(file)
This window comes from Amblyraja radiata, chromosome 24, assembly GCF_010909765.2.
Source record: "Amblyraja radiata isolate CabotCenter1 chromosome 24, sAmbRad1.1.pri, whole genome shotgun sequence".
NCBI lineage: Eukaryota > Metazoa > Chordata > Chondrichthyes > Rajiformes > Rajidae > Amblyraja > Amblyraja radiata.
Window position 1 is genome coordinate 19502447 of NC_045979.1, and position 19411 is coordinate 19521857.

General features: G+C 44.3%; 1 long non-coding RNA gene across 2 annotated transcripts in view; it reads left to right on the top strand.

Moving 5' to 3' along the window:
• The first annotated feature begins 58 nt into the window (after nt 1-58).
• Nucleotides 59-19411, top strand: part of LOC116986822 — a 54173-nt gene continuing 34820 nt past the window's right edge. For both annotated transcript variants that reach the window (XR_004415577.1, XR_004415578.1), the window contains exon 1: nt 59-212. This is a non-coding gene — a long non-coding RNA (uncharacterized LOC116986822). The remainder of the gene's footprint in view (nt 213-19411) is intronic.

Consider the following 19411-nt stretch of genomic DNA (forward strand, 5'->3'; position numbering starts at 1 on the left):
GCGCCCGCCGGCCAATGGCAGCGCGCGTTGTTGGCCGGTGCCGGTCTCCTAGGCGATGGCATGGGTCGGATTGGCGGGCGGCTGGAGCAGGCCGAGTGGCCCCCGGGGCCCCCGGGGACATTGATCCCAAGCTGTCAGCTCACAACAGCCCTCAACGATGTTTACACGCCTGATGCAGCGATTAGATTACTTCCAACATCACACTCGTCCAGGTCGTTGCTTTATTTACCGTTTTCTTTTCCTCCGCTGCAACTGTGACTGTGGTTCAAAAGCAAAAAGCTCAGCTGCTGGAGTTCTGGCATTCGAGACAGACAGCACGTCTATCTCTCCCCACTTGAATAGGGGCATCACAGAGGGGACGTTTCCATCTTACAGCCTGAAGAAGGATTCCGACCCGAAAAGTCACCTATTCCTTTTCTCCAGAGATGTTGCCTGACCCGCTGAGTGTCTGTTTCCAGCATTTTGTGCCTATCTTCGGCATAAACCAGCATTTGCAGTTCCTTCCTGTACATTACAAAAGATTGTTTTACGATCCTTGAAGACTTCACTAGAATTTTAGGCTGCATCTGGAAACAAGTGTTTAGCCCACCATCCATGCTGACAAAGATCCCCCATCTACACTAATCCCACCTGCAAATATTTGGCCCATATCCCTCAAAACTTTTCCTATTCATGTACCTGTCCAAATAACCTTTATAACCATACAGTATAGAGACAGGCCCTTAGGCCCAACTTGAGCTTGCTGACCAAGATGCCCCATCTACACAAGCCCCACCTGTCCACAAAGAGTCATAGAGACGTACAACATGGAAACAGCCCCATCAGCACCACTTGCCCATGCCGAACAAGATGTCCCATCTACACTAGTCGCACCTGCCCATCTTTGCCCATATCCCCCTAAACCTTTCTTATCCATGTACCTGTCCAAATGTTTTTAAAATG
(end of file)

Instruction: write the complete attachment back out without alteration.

This window comes from Amblyraja radiata, chromosome 24, assembly GCF_010909765.2.
Source record: "Amblyraja radiata isolate CabotCenter1 chromosome 24, sAmbRad1.1.pri, whole genome shotgun sequence".
NCBI lineage: Eukaryota > Metazoa > Chordata > Chondrichthyes > Rajiformes > Rajidae > Amblyraja > Amblyraja radiata.
Window position 1 is genome coordinate 19502447 of NC_045979.1, and position 19411 is coordinate 19521857.

General features: G+C 44.3%; 1 long non-coding RNA gene across 2 annotated transcripts in view; it reads left to right on the top strand.

Moving 5' to 3' along the window:
• The first annotated feature begins 58 nt into the window (after nt 1-58).
• Nucleotides 59-19411, top strand: part of LOC116986822 — a 54173-nt gene continuing 34820 nt past the window's right edge. For both annotated transcript variants that reach the window (XR_004415577.1, XR_004415578.1), the window contains exon 1: nt 59-212. This is a non-coding gene — a long non-coding RNA (uncharacterized LOC116986822). The remainder of the gene's footprint in view (nt 213-19411) is intronic.

Consider the following 19411-nt stretch of genomic DNA (forward strand, 5'->3'; position numbering starts at 1 on the left):
GCGCCCGCCGGCCAATGGCAGCGCGCGTTGTTGGCCGGTGCCGGTCTCCTAGGCGATGGCATGGGTCGGATTGGCGGGCGGCTGGAGCAGGCCGAGTGGCCCCCGGGGCCCCCGGGGACATTGATCCCAAGCTGTCAGCTCACAACAGCCCTCAACGATGTTTACACGCCTGATGCAGCGATTAGATTACTTCCAACATCACACTCGTCCAGGTCGTTGCTTTATTTACCGTTTTCTTTTCCTCCGCTGCAACTGTGACTGTGGTTCAAAAGCAAAAAGCTCAGCTGCTGGAGTTCTGGCATTCGAGACAGACAGCACGTCTATCTCTCCCCACTTGAATAGGGGCATCACAGAGGGGACGTTTCCATCTTACAGCCTGAAGAAGGATTCCGACCCGAAAAGTCACCTATTCCTTTTCTCCAGAGATGTTGCCTGACCCGCTGAGTGTCTGTTTCCAGCATTTTGTGCCTATCTTCGGCATAAACCAGCATTTGCAGTTCCTTCCTGTACATTACAAAAGATTGTTTTACGATCCTTGAAGACTTCACTAGAATTTTAGGCTGCATCTGGAAACAAGTGTTTAGCCCACCATCCATGCTGACAAAGATCCCCCATCTACACTAATCCCACCTGCAAATATTTGGCCCATATCCCTCAAAACTTTTCCTATTCATGTACCTGTCCAAATAACCTTTATAACCATACAGTATAGAGACAGGCCCTTAGGCCCAACTTGAGCTTGCTGACCAAGATGCCCCATCTACACAAGCCCCACCTGTCCACAAAGAGTCATAGAGACGTACAACATGGAAACAGCCCCATCAGCACCACTTGCCCATGCCGAACAAGATGTCCCATCTACACTAGTCGCACCTGCCCATCTTTGCCCATATCCCCCTAAACCTTTCTTATCCATGTACCTGTCCAAATGTTTTTAAAATG